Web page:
December 14, 2017

Mondays with Michael Spencer: January 25, 2016

Roberts Park Sanctuary

This is part two in a series of iMonk posts that Michael wrote back in 2006. We have edited them and present them each Monday. Michael’s subject was “the sermon,” and the series was called “What’s Wrong with the Sermon?” Here is Michael’s explanation of the approach he took:

In this series of posts I will be examining the sermon as it is currently done in evangelicalism. My method will be a bit backwards. I am going to examine the most frequent criticisms of sermons — something I hear all the time from my peers and student listeners — and see if there is truth in the criticisms.

Past posts:
Part 1: The sermon’s too long

• • •

What’s wrong with the sermon?
(2) The sermon’s boring

What did we do before the word boring was invented? It must have been tough.

One of the ironies of the study of preaching is that I’m pretty sure most of the great preachers of history would have been boring to the vast majority of people who ever happened to hear them.

Take Jonathan Edwards, for example. Edwards is a darling of theological type preachers, and a fan of Edwards like John Piper can wax rapturous about Edwards’ sermons, but I’ve read enough Edwards to safely say that, for the vast majority of the time, he would have bored the socks right off of any reasonable audience. I don’t think those “great awakening” stories of people falling out of their pews in writhing anxiety were the normal fare at Edwards’ church. The guy could split hairs to the point most people would have been begging for the words, “…and in closing” to arrive.

Or Martyn-Lloyd Jones, the great Welsh expositor of the mid-twentieth century. The Doctor was a relentless plodder in the pulpit, with a kind of dogged, warrior’s determination to wrestle every text to the level of application. Hearers like J.I. Packer were enthralled by Lloyd-Jones, but I would never put a Lloyd-Jones tape in the car player after a big meal. He’s put me down many times.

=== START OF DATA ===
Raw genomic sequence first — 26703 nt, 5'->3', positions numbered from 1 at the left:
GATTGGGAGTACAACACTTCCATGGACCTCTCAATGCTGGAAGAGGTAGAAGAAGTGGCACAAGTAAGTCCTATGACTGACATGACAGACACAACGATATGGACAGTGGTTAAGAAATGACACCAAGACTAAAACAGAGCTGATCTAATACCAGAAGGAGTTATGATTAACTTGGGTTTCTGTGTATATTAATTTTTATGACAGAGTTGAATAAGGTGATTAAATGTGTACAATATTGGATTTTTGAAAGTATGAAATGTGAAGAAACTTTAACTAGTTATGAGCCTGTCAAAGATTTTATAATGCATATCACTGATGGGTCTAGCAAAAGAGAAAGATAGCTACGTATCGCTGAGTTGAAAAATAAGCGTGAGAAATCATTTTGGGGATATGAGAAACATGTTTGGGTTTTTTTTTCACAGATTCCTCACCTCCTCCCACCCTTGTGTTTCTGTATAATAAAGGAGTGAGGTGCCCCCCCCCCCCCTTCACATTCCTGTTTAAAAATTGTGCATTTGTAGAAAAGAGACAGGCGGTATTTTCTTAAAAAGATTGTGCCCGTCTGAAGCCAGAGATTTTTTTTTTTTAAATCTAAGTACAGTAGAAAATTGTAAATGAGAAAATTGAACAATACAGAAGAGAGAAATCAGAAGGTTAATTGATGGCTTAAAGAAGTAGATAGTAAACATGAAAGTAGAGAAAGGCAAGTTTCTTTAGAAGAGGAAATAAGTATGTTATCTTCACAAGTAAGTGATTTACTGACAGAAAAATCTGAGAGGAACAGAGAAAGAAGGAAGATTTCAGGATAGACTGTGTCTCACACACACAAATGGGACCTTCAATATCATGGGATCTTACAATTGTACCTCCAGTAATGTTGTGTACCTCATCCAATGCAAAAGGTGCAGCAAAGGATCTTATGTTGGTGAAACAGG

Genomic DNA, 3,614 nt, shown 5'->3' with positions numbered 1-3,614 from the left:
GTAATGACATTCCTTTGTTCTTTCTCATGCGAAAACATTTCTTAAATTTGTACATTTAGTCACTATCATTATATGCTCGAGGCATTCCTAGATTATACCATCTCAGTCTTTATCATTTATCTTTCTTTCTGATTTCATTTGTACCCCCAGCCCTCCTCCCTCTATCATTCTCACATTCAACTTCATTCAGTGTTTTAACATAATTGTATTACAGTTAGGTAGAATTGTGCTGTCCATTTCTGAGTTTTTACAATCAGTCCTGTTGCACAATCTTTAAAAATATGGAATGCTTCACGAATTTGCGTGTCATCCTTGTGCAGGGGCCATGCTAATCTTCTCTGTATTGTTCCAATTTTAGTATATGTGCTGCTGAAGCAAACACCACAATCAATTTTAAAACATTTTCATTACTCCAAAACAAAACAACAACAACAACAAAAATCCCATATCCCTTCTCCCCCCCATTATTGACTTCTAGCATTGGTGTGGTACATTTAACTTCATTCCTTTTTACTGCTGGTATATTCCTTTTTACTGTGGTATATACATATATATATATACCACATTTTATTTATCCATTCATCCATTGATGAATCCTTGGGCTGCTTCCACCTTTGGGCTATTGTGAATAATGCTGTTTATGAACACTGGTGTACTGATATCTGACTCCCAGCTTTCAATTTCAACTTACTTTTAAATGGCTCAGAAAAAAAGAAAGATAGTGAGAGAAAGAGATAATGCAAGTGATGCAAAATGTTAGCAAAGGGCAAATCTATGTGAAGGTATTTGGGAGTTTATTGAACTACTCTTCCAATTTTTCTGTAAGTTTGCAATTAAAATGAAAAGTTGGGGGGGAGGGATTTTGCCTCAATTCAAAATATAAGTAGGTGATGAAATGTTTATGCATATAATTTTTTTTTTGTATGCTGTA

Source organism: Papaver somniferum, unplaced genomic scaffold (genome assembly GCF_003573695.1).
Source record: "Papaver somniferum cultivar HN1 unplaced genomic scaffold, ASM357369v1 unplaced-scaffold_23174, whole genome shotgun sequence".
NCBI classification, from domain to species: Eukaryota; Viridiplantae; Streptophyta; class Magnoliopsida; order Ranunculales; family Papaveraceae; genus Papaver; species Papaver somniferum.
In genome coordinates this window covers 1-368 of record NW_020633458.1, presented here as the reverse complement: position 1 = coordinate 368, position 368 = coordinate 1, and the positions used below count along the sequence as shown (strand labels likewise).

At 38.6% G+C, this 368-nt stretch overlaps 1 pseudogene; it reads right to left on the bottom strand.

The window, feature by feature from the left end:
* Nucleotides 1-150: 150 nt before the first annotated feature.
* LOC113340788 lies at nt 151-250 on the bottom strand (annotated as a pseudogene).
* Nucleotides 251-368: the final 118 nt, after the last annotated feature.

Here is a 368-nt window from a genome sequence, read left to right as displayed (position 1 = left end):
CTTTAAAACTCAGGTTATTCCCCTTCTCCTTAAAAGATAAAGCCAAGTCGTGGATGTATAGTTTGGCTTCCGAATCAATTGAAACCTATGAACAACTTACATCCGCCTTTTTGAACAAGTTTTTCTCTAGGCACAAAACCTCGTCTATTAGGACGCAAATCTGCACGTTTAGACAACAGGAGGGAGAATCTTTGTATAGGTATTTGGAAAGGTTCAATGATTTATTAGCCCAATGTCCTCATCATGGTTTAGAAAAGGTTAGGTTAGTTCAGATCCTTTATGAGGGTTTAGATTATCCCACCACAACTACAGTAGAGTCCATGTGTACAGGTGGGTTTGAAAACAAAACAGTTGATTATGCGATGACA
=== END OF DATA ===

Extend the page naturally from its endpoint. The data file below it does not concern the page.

I preach to teenagers mostly. I work really hard at holding the attention of my primary audience, and I’m known for being able to keep the students’ attention for longer than anyone here. I can be funny, and I use my knowledge of my audience to make sure my sermons are well-seasoned with attention grabbers. Of course, that doesn’t stop the vast number of kids who sleep through everything I say from catching a 20 minute nap under my influence. I’m a sure cure for insomnia for a good sized portion of my audience. In other words, no matter how hard I try, I’m boring to many people. (And yes, preacher, so are you. Quit grinning.)

Today’s preachers are more afraid of boredom than of terrorism or disease. Preachers like Ed Young will bring tanks and tigers into church rather than preach another boring sermon. From object lessons to magic tricks to video clips to background music and slides, today’s preachers would rather hear any criticism before “it was boring.”

Other preachers, however, seem to have accepted the fact that boredom is a quality of this culture’s addiction to entertainment. Television has made us a culture with viciously short attention spans, and we assess almost everything by its ability to create an “instant” sensation or reaction. MTV made us into people who needed a new camera angle every 3 seconds. While many churches have decided to fight the battle to hold the attention of an ADD audience, other preachers have opted out of the competition.

I believe it is an inherent flaw in our consideration of Christianity to say that the Gospel will always appeal to the interests and concerns of any person in a culture. A culture that is literate, that has a concept of God and takes a theistic worldview seriously, will certainly find the Gospel much more interesting than a culture that is addicted to Entertainment Tonight and Oprah Winfrey. The Gospel speaks to us in Biblical language and concepts because the truth of the Gospel is conserved and communicated in those concepts in a way they are not conserved in other forms. If relevance and interest are purchased at the expense of laundering the Gospel for the coinage of entertainment, we’ve made a deadly and critical error.